“Following the truck attack in Nice last year … I asked [the former] commonwealth counter-terrorism coordinator, Greg Moriarty, to work on protecting crowded places in Australia.
“That work has been completed now, and it will be released shortly,” he said.
Turnbull said Australia’s intelligence agencies worked closely with Spanish authorities in the fight against Islamist terrorism, and Spain was a partner in the anti-Daesh coalition in the Middle East.
He said 16 people had been killed in the attack in Barcelona, and warned that the death toll could rise.
“We understand three Australians have been injured – one seriously,” Turnbull said.
“Our consular officials are on their way to Barcelona from Madrid. We have an honorary consul in Barcelona.”
He used the opportunity to tell Australians their intelligence agencies worked “tirelessly” to keep them safe, and said there was “no place for set-and-forget on national security”.
Turnbull said his new plan was a “comprehensive analysis” that would provide advice and tools for the operators of large venues to make their venues safer for the public.
“It is about protecting crowded places, which is a very complex issue,” he said.
“What we seek to ensure is that when a new venue is being built, a new centre or shopping centre or football stadium, or some new public space is being constructed, resilience is built into that.”
Asked if the report would recommend new construction around existing venues, he said people would have to wait and see.
“We’ll have more to say when it is released, but it is obviously the responsibility of everyone to pay attention to the vulnerability of the crowded places that they’re therefore responsible, and to bear that in mind,” he said.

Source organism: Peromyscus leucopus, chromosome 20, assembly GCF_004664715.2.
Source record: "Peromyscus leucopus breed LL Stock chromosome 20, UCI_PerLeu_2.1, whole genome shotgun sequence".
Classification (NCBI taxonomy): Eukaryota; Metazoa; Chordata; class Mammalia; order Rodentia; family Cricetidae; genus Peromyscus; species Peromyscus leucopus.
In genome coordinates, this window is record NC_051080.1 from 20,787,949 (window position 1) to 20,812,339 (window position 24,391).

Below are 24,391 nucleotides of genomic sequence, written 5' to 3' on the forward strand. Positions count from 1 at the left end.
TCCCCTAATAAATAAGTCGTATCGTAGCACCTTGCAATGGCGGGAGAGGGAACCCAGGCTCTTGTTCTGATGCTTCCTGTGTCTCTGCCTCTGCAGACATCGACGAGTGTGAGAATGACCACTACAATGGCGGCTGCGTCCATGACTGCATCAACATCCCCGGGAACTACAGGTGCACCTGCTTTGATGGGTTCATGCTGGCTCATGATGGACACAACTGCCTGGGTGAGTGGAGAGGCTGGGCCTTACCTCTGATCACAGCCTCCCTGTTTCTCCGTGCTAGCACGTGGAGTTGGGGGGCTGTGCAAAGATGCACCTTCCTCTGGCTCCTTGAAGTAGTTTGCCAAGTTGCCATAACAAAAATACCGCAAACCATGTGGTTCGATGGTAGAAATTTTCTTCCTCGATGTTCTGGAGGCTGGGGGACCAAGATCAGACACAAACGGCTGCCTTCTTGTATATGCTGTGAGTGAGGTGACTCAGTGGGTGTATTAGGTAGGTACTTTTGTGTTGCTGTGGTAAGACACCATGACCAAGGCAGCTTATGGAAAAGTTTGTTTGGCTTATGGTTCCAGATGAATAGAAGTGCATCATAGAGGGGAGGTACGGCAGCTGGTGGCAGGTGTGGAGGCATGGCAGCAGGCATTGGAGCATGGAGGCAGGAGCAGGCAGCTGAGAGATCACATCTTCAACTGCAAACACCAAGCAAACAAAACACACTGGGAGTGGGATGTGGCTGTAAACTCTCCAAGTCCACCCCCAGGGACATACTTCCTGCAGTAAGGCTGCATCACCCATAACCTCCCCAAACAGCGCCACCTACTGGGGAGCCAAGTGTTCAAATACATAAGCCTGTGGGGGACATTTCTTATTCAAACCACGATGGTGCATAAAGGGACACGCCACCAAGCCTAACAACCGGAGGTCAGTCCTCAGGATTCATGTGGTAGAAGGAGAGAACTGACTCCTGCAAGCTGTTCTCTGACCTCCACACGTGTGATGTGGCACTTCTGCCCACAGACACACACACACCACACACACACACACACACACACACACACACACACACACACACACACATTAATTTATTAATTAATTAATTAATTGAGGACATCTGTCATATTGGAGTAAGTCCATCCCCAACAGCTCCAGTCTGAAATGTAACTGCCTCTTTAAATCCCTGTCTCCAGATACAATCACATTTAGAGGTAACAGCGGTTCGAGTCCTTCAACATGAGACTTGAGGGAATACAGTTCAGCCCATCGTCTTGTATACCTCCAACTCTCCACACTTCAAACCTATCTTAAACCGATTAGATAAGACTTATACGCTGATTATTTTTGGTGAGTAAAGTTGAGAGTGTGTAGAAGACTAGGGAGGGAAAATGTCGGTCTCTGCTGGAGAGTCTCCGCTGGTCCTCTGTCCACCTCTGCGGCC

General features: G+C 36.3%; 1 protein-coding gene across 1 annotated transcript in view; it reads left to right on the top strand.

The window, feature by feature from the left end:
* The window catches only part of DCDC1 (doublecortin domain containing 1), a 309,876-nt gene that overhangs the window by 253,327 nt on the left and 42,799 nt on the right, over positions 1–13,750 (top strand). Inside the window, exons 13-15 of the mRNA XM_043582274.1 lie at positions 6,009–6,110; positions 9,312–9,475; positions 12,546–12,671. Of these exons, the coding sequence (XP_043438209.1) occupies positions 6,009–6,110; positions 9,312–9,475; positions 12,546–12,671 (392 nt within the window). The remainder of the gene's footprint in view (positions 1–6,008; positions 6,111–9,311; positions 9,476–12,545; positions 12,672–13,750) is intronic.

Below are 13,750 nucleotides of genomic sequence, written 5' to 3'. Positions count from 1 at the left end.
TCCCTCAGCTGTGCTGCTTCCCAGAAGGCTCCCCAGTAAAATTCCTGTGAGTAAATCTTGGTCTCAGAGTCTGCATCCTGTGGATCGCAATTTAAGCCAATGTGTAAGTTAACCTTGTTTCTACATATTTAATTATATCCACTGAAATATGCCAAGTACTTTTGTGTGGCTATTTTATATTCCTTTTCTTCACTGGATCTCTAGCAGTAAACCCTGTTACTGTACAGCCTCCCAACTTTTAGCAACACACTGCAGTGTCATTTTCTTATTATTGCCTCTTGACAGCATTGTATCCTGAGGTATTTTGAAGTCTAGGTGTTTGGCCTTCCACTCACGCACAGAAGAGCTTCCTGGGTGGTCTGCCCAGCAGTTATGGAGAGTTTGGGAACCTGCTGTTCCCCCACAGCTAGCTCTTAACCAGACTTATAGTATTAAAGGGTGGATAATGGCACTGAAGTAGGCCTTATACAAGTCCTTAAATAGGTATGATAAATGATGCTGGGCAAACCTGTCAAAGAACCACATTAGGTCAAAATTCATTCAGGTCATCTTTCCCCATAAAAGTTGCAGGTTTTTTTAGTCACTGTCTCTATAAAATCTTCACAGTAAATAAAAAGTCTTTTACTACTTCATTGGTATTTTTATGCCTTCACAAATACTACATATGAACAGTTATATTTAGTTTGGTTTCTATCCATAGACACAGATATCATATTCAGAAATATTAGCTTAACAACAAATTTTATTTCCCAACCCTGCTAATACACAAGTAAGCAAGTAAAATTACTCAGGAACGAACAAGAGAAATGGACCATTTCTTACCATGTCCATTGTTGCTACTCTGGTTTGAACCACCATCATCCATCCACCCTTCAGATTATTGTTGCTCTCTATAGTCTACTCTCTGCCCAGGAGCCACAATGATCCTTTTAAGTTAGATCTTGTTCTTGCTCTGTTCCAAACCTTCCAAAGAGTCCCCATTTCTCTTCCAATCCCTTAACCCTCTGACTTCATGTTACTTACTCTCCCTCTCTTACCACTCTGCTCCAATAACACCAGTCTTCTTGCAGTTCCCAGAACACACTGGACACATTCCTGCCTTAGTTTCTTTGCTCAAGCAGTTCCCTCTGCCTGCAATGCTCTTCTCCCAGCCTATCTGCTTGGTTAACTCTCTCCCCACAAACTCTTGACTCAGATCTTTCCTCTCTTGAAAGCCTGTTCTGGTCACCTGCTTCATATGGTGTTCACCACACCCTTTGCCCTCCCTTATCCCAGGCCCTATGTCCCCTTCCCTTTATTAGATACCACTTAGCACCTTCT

Countries with responsibility over world heritage-listed coral reefs should adopt ambitious climate change targets, aiming to cut greenhouse gas emissions to levels that would keep global temperature increases to just 1.5C, the UN agency responsible for overseeing world heritage sites has said.
At a meeting of Unesco’s world heritage committee in Kraków, Poland, a decision was adopted that clarified and strengthened the responsibility of countries that have custodianship over world-heritage listed coral reefs.
Until now, most countries have interpreted their responsibility over such reefs as implying they need to protect them from local threats such as water pollution and overfishing.
But between 2014 and 2017, reefs in every major reef region bleached, with much of the coral dying, in the worst global bleaching event in recorded history. Over those three years, 21 of the 29 listed sites suffered severe or repeated heat stress.
Last month Unesco published the first global assessment of climate change’s impacts on world heritage-listed reefs and it concluded that local efforts were “no longer sufficient” – concluding the only hope was to keep global temperature increases below 1.5C.
The new decision builds on that assessment, clarifying the responsibility of countries with custodianship over world-heritage listed coral reefs.